1. What are the symptoms of depression?
    • Loss of pleasure (anhedonia).
    • Too few positive emotions and too many negative ones.
    • Accompanying major depression are great grief and great guilt. Sometimes this can take on the quality of a delusion "things are terrible and getting worse"
    • Primarily a disorder of thought rather than emotion, in that sufferers tend to see the world in a distorted, negative way.
    • Psycho-motor retardation -- the person moves and speaks slowly.
    • Eating declines, sleeping does as well and the architecture of sleep is different as well.
    • Elevated levels of glucocorticoids.
    • Problems with hippocampal dependent memory.
  2. What are the different types of depression?
    • Unipolar depression: fluctuates from feeling extremely depressed to feeling reasonably normal.
    • Manic depression: fluctuates between deep depression and wild, disorganized hyperactivity.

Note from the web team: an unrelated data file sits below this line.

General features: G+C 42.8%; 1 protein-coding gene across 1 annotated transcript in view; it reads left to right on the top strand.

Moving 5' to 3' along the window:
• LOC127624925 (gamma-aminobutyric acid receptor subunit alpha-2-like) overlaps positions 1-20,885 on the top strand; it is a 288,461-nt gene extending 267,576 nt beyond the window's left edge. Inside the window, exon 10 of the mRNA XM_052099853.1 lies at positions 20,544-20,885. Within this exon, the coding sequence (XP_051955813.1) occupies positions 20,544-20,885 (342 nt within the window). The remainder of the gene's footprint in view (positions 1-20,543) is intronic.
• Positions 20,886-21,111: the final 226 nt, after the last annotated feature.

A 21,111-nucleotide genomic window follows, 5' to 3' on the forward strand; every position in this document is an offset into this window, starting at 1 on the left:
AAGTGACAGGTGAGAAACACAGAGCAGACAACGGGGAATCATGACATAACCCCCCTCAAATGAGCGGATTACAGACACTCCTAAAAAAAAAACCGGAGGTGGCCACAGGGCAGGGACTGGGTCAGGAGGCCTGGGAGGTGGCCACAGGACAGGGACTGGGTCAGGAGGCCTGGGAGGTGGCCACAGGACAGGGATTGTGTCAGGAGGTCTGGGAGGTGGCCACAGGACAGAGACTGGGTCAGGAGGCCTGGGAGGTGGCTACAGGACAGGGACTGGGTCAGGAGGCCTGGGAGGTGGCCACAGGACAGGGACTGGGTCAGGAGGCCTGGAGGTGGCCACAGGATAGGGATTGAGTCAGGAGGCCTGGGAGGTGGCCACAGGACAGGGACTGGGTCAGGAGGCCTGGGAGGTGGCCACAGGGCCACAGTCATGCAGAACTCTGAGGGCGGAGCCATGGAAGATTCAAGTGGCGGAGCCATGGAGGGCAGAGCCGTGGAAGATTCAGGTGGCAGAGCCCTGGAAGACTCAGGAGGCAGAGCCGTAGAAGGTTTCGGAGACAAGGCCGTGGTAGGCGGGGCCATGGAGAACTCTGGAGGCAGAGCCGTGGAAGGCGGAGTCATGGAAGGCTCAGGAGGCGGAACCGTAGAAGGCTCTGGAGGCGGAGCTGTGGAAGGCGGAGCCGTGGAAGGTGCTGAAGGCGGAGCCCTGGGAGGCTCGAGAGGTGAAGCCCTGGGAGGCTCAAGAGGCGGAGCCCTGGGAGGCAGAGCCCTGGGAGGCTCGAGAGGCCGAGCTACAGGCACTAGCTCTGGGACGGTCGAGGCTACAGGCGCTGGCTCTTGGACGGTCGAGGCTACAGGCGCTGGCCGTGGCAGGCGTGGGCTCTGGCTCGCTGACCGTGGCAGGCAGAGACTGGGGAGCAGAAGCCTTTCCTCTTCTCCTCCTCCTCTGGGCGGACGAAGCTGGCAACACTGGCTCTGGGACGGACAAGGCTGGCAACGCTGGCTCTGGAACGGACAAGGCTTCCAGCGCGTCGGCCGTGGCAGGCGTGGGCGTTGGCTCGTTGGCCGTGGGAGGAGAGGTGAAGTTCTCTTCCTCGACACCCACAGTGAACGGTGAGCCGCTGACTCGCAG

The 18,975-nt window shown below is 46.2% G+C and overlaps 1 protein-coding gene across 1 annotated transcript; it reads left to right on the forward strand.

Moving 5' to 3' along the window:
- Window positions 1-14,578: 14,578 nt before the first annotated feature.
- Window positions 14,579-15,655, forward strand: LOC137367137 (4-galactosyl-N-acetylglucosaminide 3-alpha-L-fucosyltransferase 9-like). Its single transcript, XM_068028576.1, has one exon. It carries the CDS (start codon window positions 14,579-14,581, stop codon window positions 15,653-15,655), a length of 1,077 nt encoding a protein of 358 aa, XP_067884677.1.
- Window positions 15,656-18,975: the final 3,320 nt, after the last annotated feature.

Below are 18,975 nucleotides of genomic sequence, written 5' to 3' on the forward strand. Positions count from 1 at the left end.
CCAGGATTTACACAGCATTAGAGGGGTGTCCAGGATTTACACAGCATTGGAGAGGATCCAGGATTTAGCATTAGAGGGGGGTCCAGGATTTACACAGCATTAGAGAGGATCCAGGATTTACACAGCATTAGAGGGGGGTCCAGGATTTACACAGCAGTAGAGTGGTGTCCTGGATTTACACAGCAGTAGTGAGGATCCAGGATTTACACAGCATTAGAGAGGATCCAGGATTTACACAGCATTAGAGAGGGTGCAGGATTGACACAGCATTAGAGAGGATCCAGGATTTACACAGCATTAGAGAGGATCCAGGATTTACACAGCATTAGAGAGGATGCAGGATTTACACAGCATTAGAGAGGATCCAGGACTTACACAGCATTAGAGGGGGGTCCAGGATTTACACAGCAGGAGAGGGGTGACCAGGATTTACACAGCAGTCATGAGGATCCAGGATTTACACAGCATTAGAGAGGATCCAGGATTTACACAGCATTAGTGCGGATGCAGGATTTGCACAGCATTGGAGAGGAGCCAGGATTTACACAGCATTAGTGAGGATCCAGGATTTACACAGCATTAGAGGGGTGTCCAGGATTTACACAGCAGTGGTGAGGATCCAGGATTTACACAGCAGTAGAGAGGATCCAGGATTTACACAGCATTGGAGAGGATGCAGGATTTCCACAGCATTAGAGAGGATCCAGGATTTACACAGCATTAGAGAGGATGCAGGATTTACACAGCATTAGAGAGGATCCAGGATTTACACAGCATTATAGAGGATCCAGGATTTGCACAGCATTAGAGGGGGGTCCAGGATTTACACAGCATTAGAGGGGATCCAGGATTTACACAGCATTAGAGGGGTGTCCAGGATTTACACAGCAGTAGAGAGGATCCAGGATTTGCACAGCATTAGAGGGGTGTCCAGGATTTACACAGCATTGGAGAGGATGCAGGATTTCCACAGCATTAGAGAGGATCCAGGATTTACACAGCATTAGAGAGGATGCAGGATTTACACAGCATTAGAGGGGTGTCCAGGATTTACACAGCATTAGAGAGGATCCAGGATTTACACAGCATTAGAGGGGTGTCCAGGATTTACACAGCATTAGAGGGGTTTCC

• This is not just a single disease, but a heterogeneity of diseases that have different underlying biologies.
  3. What is the biology of depression?
    Depression involves abnormal levels of the neurotransmitters norepinephrine, serotonin, and dopamine.
  4. What are the treatments for depression and how do they work?
    • Tricyclics: stops the recycling of these neurotransmitters into the axon terminals. The neurotransmitter remains in the synapse longer and is likely to hit tis respective receptor a second or third time.
    • MAO inhibitors: blocks the degradation of these neurotransmitters in the synapse by inhibiting the action of a crucial enzyme in that degradation MAO. More of the messenger remains in the synapse to stimulate the dendrite of the receiving neuron.
    • These work on all three neurotransmitter systems, making it impossible to tell which one is critical to the disease.
  5. Is the defect in depression with these neurotransmitters really one of too little neurotransmitter in the synapse?
    • Neurotransmitters in the synapses changes within hours. However give that same drug to a depressed person, and it takes weeks for the person to feel better.
    • Revisionist 1: it's not too little neurotransmitter, it's actually too much. When you give a depressive drugs, there is a down regulation in the receptors which compensates for the increased neurotransmitter signal, the depressive problem of excessive neurotransmitter signaling goes away and the person feels better.